This is, on the one hand, a very local story. Local, that is, to my neighborhood of Macalester-Groveland, Saint Paul, Minnesota.
On the other hand, it's a universal story. Life is fractal. The smallest sample of political strife captures almost every detail of the national scene.
It's a story about a well intended program to identify a St Paul road, Jefferson Avenue, as a "bikeway". This doesn't mean bicycle lanes or parking restrictions; it means the city uses federal funds to make the road friendlier to bicycles and pedestrians and reduce through traffic.
This was very welcome along most of the road. The changes will increase property values and make resident life more pleasant. The problem, and it was a loud problem, arose in a wealthier neighborhood. There Jefferson was already somewhat pedestrian friendly, save for two dangerous cross streets -- Cleveland and Cretin.
For some residents along that part of Jefferson there was tremendous anger at the idea of the bikeway in particular and bicycling in general. This anger was stoked by mistakes made by city planners. A community meeting was called, and so, for the first time in my relatively political life, I attended a public meeting.
It was at once a painful and fascinating experience. The painful part came from the yelling and occasional ranting of several of the local opponents. It was almost as bad as sitting through AM talk radio. Their emotions were raw, and initially mysterious. Much of what they actually said was illogical; some spoke as though bands of chain wielding lycra-crazed fetishists were going to be keying their cars.
Sadly, although there was quite a good turnout of supporters, the opposition was much louder and perhaps more numerous. I know several friends of mine with active and busy lives were unable to attend, and that my own attendance will cost me sleep time. A public forum, by its nature, is friendlier to the retired and the inactive.
Pain aside, this was also a fascinating experience. Listening to things said and unsaid, it became apparent that for many of the locals, the real fear was not the packs of rabid riders they spoke of (who'd never go this route of course -- racing packs need space!). It wasn't even the stated anger at cyclists running stop signs.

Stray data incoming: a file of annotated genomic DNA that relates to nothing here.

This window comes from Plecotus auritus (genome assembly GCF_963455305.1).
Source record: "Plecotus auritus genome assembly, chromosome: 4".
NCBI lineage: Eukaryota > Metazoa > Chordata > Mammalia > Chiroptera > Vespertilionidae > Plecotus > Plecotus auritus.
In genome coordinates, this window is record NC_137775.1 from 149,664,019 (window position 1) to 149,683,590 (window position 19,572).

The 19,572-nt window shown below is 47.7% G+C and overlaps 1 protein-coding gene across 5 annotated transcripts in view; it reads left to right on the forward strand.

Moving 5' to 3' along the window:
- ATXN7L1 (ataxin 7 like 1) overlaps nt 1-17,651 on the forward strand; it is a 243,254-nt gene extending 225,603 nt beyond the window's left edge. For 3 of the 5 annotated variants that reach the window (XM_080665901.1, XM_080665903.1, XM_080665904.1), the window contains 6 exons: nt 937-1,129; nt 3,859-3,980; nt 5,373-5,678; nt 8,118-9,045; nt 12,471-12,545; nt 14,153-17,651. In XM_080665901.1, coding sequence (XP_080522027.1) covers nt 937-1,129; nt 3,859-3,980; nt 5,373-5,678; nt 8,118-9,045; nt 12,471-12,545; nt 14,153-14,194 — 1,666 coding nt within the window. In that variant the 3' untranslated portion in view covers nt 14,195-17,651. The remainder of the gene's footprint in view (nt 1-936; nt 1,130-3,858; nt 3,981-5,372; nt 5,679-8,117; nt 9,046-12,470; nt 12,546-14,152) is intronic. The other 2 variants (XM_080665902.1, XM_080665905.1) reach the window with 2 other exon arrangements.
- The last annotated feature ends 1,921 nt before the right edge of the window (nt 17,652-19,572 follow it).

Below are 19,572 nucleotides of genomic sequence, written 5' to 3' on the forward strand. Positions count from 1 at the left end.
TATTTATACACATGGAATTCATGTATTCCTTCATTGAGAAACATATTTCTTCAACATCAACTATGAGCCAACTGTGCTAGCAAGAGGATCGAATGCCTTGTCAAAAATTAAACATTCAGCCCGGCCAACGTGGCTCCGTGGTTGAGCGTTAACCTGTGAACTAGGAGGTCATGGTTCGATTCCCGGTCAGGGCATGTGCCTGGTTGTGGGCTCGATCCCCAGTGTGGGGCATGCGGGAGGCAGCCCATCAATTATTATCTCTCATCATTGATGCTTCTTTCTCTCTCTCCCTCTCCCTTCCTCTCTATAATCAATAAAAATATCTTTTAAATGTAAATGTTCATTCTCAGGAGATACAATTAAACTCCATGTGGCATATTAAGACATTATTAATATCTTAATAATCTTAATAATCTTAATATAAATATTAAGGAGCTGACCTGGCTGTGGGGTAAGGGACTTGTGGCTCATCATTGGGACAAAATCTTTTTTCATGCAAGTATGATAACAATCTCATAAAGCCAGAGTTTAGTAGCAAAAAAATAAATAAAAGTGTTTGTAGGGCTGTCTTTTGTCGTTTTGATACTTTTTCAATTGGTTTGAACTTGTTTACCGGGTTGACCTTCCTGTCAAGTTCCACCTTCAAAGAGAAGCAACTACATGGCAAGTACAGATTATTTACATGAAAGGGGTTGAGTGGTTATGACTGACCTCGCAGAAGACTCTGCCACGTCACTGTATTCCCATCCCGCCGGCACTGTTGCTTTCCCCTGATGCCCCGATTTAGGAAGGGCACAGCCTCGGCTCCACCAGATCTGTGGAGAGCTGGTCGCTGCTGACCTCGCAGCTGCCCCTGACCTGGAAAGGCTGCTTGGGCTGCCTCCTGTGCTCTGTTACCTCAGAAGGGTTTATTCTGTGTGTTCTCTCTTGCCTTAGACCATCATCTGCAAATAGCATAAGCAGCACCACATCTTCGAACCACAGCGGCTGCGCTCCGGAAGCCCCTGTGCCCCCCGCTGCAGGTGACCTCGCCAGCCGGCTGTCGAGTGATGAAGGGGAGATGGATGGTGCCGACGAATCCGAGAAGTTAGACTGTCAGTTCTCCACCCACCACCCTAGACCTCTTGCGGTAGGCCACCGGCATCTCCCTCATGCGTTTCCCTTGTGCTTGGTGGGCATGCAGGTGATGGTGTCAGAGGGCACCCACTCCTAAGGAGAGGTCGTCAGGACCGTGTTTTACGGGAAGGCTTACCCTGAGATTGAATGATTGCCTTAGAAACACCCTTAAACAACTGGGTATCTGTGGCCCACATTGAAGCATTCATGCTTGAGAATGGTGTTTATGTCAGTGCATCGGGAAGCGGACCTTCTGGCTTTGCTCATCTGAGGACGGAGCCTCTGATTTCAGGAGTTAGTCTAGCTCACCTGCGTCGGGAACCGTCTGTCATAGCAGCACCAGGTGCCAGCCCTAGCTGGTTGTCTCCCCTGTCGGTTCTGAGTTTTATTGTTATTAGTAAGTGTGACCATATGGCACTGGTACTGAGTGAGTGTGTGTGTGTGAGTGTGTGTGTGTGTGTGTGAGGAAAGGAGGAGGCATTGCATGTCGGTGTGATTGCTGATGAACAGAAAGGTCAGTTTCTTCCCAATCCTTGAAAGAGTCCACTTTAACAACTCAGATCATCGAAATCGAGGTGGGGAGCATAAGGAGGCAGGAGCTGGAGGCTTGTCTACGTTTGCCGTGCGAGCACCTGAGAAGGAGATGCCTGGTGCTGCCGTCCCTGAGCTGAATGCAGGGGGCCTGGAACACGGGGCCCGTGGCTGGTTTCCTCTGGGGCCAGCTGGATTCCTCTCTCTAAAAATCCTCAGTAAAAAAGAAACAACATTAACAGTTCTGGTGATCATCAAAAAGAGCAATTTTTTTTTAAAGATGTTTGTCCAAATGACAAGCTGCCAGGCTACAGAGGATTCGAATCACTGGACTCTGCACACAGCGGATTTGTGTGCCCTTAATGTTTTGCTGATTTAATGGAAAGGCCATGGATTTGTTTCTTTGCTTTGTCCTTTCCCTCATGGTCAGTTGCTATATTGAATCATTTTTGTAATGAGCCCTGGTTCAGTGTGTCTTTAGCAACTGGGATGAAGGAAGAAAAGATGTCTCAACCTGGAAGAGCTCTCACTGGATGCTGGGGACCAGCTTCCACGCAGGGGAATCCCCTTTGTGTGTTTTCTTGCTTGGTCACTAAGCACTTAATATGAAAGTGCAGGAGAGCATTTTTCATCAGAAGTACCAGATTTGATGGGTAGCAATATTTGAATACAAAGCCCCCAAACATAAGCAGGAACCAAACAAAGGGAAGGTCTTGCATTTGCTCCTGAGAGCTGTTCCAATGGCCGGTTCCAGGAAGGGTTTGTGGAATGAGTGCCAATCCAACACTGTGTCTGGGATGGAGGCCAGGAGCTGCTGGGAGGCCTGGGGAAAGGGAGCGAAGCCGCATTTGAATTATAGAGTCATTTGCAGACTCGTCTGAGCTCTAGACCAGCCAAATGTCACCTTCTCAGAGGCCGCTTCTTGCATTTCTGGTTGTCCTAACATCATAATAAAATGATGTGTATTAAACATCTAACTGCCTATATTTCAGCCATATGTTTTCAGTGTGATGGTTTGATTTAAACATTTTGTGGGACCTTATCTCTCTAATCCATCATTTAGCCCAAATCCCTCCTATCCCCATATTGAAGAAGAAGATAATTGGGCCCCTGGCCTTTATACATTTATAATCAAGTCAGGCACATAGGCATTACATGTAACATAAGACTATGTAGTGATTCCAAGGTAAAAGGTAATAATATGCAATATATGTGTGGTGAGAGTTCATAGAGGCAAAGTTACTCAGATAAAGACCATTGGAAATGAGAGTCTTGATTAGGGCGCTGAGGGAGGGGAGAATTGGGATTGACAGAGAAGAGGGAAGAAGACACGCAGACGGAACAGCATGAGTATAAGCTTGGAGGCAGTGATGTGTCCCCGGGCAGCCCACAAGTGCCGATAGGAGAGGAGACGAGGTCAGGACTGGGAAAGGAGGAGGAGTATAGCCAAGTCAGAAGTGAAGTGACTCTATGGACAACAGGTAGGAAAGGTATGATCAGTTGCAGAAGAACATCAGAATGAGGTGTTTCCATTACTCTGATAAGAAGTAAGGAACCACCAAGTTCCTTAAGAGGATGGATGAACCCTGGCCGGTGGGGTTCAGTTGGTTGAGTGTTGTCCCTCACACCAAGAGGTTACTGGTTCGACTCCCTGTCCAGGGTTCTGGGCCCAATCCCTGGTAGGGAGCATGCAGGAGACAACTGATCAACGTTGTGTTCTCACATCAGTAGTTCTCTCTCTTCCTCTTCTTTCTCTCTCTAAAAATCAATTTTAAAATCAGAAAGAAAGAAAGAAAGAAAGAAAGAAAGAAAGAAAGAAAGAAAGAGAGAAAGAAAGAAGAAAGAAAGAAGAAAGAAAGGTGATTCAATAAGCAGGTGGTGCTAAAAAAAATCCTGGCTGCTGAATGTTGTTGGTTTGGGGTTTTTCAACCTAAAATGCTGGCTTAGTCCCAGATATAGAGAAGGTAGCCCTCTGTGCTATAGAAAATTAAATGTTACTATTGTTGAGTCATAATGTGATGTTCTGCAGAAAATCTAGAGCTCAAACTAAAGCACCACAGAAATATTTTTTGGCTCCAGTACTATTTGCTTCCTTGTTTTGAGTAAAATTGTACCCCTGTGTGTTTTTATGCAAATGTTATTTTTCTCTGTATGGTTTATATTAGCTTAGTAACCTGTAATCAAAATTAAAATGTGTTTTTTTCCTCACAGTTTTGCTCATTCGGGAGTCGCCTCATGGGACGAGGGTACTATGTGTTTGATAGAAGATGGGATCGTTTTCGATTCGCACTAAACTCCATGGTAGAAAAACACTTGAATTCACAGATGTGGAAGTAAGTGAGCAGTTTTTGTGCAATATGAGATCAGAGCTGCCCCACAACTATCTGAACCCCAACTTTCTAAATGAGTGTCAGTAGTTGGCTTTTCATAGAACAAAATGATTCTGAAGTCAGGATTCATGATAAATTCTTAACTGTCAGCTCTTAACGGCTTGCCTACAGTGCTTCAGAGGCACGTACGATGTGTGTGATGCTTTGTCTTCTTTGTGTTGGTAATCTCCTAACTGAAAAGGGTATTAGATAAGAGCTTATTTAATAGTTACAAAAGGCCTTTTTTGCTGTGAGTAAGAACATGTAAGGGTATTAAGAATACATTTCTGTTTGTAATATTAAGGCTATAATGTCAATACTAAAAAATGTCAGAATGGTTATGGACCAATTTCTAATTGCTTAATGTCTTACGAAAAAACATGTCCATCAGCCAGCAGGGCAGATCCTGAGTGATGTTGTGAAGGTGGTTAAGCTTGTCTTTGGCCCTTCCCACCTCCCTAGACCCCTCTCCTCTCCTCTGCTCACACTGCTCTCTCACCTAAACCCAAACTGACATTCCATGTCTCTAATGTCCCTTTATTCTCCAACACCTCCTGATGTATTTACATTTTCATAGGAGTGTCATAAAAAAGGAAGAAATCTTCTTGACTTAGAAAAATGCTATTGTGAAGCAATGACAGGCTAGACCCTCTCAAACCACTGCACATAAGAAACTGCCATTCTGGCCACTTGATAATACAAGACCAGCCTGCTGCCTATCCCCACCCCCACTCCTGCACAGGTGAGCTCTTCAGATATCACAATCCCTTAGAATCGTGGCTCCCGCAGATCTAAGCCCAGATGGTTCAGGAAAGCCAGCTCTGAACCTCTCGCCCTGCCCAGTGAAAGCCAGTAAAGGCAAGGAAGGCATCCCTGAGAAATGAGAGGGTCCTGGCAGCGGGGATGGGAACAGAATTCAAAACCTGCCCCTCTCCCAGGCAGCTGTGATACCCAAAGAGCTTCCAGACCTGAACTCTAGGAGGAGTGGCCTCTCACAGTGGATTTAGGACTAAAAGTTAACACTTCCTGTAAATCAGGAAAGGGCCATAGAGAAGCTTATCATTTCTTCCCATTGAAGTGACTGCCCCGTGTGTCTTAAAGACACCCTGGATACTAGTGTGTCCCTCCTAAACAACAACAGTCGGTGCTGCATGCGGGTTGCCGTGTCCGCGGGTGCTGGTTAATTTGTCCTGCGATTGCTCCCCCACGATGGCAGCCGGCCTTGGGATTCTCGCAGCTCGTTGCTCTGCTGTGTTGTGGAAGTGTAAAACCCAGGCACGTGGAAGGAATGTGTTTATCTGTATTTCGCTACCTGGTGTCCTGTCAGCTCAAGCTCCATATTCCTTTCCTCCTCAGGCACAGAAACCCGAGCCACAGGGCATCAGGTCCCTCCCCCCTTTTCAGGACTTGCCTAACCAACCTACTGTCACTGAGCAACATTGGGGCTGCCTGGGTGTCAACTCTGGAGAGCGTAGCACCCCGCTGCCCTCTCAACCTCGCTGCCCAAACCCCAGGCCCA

In reality, and some even admitted this, many of the elderly audience feared injuring a cyclist. Worst of all, injuring a child. They know they, or their spouses, are not the drivers they were. They accept the cost and annoyance of a low speed collision with a car. That's just money. A collision with a cyclist, or even dooring a cyclist, is another matter.
There were other sources of anger. A number, particularly from the less elderly opposition, were angered that any amount of taxpayer money was going to spent on what they perceived as a foolish activity - riding a bicycle. They had difficulty with the concept of their taxes serving anything but their personal wants.
The fascinating bit was to see the emergence of common ground. Even many of those who yelled objections, recognized that as pedestrians they were unable to safely cross Cleveland and Cretin. One opponent, primed by a prior speaker, admitted with some surprise that she'd had to wait for "53" cars to pass before she was able to cross Cleveland. (Minnesota drivers are, by and large, unaware of the state crosswalk law. If they do know it, they pretend not to. We Minnesotans are not particularly good drivers.)
A reasonable compromise seemed, at least to me, to be evident. Both locals and family cyclists would love to have a pedestrian activated crosswalk stop and signage at both Cleveland and Cretin. The north-south drivers, after all, are largely suburban commuters. None of us mind slowing them.
Perhaps we could even forego the bikeway markings and signs. The most contentious road area is, save for the dangerous crosswalks, quite bicycle friendly already. It could become a de facto bikeway even as it became more supportive of resident pedestrians. In time, many of the fears will fade. Everyone, one day, will be happier.